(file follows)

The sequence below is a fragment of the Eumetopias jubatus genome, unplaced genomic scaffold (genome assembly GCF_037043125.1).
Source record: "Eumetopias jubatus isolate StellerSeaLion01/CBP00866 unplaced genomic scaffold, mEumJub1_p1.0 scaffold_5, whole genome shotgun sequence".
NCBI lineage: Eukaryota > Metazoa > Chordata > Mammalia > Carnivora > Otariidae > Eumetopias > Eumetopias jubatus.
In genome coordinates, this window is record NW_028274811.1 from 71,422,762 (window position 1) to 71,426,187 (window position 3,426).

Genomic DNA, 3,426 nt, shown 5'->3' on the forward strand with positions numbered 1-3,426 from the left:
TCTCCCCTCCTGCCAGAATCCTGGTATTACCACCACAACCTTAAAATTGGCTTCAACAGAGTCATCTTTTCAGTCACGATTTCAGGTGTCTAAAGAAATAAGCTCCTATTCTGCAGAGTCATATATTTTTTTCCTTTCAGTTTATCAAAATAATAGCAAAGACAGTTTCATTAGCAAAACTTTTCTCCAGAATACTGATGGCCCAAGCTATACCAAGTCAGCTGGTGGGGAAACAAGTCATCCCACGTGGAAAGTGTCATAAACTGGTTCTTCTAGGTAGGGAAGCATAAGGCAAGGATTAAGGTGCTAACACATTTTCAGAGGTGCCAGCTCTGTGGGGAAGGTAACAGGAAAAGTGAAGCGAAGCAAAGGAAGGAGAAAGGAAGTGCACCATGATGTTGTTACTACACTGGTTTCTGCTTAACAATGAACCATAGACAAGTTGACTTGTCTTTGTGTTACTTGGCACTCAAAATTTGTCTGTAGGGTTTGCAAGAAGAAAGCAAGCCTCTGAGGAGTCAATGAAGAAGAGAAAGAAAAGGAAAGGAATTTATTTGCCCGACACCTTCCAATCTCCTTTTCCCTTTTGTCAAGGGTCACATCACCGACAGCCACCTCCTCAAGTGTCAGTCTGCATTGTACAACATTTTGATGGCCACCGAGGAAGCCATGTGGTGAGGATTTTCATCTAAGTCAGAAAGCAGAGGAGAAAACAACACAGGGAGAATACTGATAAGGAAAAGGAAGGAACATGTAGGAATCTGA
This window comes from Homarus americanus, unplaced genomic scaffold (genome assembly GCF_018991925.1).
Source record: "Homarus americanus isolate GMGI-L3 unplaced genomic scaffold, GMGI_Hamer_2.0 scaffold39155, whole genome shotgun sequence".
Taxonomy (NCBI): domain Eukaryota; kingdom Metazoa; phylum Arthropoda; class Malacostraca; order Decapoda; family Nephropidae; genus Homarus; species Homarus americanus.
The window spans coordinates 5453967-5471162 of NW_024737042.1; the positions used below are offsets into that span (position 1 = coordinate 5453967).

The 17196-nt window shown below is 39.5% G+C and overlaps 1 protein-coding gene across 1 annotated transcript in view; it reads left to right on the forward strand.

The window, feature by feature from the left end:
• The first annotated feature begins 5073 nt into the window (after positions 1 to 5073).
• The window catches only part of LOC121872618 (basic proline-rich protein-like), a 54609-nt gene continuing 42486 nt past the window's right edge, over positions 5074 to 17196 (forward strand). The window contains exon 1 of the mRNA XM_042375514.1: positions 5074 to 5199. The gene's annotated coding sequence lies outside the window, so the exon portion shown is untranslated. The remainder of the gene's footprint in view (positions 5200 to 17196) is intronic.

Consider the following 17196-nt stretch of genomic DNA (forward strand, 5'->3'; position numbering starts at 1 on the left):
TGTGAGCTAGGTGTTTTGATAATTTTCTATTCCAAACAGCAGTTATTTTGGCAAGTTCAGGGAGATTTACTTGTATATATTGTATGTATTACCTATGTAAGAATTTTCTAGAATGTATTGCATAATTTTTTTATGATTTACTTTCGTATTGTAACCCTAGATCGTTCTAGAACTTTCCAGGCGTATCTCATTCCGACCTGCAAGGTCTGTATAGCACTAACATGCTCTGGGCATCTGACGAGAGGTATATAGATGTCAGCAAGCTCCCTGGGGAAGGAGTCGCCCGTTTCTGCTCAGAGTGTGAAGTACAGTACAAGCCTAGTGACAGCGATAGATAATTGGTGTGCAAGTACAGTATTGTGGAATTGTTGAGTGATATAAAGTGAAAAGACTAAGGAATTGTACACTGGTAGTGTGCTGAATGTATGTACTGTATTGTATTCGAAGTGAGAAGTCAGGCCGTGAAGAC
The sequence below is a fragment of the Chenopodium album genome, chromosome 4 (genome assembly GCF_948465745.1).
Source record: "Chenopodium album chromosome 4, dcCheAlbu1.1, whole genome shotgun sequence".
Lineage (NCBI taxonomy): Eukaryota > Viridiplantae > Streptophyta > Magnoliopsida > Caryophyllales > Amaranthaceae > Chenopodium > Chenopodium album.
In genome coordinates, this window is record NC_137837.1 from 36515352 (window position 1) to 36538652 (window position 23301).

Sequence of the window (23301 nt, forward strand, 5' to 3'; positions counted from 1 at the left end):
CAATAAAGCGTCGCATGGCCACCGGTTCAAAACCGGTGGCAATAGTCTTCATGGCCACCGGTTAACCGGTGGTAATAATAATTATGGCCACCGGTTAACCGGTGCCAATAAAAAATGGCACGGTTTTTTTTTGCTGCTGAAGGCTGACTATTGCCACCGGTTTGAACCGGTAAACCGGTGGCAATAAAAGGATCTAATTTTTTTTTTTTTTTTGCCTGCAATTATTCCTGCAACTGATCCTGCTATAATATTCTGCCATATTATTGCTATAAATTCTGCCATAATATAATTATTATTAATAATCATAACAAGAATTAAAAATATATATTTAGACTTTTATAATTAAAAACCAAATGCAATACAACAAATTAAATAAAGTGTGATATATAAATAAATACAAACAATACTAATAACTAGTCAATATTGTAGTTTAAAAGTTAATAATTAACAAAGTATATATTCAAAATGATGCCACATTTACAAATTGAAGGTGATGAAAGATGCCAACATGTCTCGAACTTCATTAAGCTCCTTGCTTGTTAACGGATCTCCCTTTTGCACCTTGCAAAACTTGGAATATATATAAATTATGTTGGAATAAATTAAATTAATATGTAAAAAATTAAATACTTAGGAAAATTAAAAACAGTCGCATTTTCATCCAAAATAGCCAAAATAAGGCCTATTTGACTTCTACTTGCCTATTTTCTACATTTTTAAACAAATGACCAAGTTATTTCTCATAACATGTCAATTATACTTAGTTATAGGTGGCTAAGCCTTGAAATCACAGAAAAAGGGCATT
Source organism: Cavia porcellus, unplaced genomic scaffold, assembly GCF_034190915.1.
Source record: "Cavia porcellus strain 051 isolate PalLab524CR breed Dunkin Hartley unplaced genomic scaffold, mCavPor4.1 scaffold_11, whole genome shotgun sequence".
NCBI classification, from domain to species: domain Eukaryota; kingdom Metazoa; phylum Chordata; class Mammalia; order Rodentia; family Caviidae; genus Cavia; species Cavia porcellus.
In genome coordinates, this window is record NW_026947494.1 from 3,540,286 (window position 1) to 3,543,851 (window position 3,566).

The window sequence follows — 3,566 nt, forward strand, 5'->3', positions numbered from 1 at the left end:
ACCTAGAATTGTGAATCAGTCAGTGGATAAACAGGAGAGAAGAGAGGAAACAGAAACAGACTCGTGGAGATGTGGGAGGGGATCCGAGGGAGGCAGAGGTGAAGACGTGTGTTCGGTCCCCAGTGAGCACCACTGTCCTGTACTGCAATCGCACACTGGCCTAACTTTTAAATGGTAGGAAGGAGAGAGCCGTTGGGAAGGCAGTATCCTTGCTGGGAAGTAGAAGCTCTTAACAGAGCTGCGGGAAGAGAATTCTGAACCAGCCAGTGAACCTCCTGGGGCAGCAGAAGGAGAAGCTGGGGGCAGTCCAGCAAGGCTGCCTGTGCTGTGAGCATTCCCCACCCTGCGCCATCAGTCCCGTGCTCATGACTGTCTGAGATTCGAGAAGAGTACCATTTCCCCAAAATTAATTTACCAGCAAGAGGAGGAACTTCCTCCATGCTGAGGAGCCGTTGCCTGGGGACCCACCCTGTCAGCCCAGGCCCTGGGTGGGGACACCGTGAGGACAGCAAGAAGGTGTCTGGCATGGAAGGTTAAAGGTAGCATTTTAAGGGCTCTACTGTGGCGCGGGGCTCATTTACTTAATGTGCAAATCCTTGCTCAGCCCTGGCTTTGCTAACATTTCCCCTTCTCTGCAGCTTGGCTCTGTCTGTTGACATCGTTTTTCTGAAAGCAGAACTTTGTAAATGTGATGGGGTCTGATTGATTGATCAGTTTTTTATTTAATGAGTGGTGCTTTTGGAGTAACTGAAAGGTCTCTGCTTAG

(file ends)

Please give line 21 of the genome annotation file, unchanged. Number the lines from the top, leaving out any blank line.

Sequence of the window (23301 nt, forward strand, 5' to 3'; positions counted from 1 at the left end):